This course is about problems of public sector management, focusing on both political and technical aspects of managing and controlling public sector organizations. It’s not possible to cover every aspect of bureaucracy and its management. Hence, we’ll focus on a few areas, some of which should be known to every student of bureaucracy, and a couple of others that are not only important, but of topical interest.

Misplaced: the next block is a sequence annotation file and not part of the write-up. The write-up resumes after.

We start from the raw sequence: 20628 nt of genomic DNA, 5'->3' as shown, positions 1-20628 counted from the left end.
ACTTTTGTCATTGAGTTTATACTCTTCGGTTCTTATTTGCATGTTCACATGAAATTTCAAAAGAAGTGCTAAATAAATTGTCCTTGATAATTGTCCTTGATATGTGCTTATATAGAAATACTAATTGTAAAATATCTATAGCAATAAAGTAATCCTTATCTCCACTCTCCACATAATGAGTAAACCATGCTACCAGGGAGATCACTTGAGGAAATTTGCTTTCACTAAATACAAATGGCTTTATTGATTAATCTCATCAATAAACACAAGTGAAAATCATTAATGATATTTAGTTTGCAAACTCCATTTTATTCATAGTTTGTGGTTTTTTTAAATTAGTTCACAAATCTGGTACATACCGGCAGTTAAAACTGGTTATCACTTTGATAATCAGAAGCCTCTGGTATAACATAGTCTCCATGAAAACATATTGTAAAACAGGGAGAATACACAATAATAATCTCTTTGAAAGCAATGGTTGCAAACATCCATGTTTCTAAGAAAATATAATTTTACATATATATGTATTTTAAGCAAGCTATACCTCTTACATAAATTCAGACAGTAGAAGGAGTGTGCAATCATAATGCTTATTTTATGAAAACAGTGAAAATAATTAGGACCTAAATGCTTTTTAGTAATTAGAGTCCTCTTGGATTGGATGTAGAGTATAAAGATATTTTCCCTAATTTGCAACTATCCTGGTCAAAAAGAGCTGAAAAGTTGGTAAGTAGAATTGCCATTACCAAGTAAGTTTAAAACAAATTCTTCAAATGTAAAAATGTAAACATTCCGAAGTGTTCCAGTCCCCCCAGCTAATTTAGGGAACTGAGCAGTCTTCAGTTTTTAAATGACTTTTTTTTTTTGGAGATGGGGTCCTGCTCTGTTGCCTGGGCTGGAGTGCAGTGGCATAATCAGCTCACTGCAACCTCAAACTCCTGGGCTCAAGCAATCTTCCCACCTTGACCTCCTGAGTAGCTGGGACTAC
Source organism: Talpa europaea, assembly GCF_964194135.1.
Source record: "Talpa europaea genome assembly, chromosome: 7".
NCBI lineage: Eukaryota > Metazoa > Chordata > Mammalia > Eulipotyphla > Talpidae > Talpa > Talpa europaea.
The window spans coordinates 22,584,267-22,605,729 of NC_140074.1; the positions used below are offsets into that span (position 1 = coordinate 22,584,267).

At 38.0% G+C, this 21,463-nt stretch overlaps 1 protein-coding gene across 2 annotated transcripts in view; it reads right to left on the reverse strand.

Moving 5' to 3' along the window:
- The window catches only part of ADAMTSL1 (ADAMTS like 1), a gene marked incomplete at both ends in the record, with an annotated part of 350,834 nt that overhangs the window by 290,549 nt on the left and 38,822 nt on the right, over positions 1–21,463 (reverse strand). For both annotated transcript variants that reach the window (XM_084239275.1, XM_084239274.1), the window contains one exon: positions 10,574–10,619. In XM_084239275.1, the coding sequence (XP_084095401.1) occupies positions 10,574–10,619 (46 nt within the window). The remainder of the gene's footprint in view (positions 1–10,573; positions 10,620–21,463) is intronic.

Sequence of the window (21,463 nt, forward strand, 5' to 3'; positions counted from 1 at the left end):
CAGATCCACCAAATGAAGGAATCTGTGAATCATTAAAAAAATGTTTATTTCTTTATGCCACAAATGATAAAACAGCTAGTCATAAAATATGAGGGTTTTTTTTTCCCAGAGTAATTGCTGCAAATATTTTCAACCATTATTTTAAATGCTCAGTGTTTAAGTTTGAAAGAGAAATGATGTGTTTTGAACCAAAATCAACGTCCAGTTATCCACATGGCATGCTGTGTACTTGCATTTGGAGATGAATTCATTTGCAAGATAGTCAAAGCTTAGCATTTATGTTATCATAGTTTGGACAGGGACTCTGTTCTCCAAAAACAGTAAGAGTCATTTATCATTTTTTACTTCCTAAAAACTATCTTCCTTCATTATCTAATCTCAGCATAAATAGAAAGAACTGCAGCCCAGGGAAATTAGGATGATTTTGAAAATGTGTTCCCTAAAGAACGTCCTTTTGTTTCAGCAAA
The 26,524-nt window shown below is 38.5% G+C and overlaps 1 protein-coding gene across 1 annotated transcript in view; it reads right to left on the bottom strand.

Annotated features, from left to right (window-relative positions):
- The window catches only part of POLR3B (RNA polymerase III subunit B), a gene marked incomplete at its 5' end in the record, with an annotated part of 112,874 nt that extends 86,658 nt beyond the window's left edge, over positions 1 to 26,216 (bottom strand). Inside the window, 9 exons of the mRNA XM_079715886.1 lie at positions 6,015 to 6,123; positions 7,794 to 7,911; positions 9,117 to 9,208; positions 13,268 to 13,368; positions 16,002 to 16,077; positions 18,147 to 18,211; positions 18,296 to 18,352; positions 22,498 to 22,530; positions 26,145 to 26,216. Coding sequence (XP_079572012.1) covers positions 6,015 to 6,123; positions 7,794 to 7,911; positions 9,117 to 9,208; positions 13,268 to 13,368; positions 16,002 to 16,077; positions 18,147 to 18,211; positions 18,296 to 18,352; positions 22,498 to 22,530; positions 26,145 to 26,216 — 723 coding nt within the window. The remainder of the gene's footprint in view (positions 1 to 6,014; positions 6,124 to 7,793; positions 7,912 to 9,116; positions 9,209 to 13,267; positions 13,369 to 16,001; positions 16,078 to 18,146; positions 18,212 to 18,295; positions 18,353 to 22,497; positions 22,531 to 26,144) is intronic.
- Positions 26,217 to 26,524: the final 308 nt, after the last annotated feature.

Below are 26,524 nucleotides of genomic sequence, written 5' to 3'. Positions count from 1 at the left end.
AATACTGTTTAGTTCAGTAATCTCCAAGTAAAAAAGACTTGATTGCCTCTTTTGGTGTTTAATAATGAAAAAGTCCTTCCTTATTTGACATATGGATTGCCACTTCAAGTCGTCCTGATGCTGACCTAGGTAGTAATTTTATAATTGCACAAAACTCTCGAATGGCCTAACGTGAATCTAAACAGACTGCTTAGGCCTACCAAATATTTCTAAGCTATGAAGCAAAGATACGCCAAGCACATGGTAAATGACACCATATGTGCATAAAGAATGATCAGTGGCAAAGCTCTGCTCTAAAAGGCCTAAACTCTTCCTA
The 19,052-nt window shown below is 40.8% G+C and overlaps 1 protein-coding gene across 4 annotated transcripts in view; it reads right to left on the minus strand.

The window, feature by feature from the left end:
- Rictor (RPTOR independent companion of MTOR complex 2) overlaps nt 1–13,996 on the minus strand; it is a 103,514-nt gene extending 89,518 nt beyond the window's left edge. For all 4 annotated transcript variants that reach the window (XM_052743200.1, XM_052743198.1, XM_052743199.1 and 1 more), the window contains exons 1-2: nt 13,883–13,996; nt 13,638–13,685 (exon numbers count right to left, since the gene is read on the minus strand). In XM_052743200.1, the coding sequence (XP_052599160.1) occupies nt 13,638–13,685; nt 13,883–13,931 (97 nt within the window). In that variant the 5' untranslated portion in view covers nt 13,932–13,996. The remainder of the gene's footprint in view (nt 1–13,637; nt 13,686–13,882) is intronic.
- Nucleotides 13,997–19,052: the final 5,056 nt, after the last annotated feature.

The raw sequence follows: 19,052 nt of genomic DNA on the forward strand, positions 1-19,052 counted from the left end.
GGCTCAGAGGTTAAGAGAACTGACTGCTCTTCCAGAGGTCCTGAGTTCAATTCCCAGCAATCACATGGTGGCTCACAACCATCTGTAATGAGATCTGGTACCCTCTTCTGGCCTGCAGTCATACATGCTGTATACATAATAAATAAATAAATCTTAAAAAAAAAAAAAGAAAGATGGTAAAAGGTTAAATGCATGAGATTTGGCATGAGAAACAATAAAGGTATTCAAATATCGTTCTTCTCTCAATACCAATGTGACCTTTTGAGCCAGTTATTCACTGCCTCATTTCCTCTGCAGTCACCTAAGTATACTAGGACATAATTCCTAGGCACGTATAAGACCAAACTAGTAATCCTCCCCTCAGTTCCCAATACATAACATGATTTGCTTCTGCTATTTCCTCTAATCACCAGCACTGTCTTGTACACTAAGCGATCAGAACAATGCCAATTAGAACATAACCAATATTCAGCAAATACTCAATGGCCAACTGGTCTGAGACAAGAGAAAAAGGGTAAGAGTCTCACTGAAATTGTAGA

Any study of American bureaucracy demands an understanding of the relationship between politics and bureaucracy. How do public managers navigate in a political environment where democratic institutions are divided and fragmented? We live in interesting times, and this class will address some of the issues that are relevant to our period. In particular, we’ll explore some of the causes that have led to failures in public management and bureaucracy today, ranging from failures in effectively implementing regulatory policy at the Securities and Exchange Commission, to problems in military equipment procurement, to disaster relief (e.g., Katrina), to name a few. These factors include managing bureaucracy in a system of fragmented political institutions in an atmosphere of conflict, trust, and change/reorganization. Why is the task of the bureaucrat in the United States different and, in many ways, more challenging than it is for bureaucrats in other countries? How do bureaucrats deal with multiple, competing political masters, and the influence of interest groups? Why is change so problematic? And why, today, are so many opinion leaders focusing on the problem of competence in our public service?